US10491525B2 - Traffic engineering feeder for packet switched networks - Google Patents

Traffic engineering feeder for packet switched networks Download PDF

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US10491525B2
US10491525B2 US14/643,883 US201514643883A US10491525B2 US 10491525 B2 US10491525 B2 US 10491525B2 US 201514643883 A US201514643883 A US 201514643883A US 10491525 B2 US10491525 B2 US 10491525B2
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path
path segment
transport protocol
based transport
network node
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Xu Li
Hang Zhang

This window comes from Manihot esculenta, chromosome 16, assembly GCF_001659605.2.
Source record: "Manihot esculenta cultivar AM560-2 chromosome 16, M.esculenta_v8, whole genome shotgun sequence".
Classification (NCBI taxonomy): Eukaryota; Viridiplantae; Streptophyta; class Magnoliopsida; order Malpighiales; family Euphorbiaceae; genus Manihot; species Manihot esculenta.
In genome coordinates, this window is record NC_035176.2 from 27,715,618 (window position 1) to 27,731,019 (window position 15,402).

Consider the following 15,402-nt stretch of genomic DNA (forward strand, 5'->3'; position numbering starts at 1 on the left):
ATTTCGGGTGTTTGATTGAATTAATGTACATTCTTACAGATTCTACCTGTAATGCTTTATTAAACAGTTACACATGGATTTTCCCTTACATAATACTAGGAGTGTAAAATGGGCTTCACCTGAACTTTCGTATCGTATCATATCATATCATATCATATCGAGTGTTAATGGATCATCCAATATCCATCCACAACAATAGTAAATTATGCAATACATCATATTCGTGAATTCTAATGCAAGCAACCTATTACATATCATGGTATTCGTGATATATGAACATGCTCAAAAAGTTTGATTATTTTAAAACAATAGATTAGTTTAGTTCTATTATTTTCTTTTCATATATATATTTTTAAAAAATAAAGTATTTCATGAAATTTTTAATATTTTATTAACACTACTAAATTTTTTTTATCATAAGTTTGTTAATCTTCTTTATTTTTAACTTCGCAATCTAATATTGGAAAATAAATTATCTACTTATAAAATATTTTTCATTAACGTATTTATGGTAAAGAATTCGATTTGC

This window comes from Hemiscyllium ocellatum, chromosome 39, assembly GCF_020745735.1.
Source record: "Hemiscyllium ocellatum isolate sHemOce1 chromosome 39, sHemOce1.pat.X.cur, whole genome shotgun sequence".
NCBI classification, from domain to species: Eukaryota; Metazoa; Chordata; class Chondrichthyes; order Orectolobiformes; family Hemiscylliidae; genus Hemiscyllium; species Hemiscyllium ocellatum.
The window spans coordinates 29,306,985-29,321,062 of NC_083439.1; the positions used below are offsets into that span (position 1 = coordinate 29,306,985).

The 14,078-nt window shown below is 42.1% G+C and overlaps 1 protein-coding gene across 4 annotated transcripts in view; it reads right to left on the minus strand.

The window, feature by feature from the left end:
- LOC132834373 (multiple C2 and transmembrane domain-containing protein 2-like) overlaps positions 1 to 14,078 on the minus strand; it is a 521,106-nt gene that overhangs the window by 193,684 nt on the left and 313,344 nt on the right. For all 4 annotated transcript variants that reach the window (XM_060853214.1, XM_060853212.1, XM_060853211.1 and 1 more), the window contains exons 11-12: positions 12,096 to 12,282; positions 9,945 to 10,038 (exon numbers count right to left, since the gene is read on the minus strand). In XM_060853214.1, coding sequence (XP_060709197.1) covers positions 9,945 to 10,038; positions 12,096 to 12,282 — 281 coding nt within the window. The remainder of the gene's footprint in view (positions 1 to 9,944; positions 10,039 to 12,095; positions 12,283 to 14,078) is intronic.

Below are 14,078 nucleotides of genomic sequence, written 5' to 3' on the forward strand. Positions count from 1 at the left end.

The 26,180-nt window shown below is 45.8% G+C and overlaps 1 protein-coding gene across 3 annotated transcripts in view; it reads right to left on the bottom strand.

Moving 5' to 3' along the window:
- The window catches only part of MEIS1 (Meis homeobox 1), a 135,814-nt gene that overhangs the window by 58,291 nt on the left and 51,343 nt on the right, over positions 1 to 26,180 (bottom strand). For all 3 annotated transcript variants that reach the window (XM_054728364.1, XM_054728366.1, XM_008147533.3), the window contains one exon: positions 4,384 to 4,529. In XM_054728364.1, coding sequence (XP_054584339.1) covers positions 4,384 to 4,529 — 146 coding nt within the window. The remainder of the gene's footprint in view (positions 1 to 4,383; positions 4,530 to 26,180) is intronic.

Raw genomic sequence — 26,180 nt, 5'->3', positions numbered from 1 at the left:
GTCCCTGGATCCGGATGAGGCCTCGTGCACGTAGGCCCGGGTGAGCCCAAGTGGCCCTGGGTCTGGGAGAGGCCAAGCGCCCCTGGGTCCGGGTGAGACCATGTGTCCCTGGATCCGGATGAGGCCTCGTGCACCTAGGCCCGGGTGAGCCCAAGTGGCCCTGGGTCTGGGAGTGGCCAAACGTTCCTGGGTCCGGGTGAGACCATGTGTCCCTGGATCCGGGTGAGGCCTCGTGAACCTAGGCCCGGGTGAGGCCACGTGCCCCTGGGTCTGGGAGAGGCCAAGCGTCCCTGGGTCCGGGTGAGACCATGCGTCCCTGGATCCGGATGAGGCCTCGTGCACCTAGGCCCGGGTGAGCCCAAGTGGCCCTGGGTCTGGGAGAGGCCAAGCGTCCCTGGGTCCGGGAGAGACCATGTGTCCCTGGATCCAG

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Huawei Technologies Co Ltd
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    • HELECTRICITY
    • H04ELECTRIC COMMUNICATION TECHNIQUE
    • H04LTRANSMISSION OF DIGITAL INFORMATION, e.g. TELEGRAPHIC COMMUNICATION
    • H04L47/00Traffic regulation in packet switching networks
    • H04L47/10Flow control or congestion control
    • H04L47/18End to end
    • HELECTRICITY
    • H04ELECTRIC COMMUNICATION TECHNIQUE
    • H04LTRANSMISSION OF DIGITAL INFORMATION, e.g. TELEGRAPHIC COMMUNICATION
    • H04L45/00Routing or path finding of packets in data switching networks
    • H04L45/04Interdomain routing, e.g. hierarchical routing
    • HELECTRICITY
    • H04ELECTRIC COMMUNICATION TECHNIQUE
    • H04LTRANSMISSION OF DIGITAL INFORMATION, e.g. TELEGRAPHIC COMMUNICATION
    • H04L45/00Routing or path finding of packets in data switching networks
    • H04L45/64Routing or path finding of packets in data switching networks using an overlay routing layer

Abstract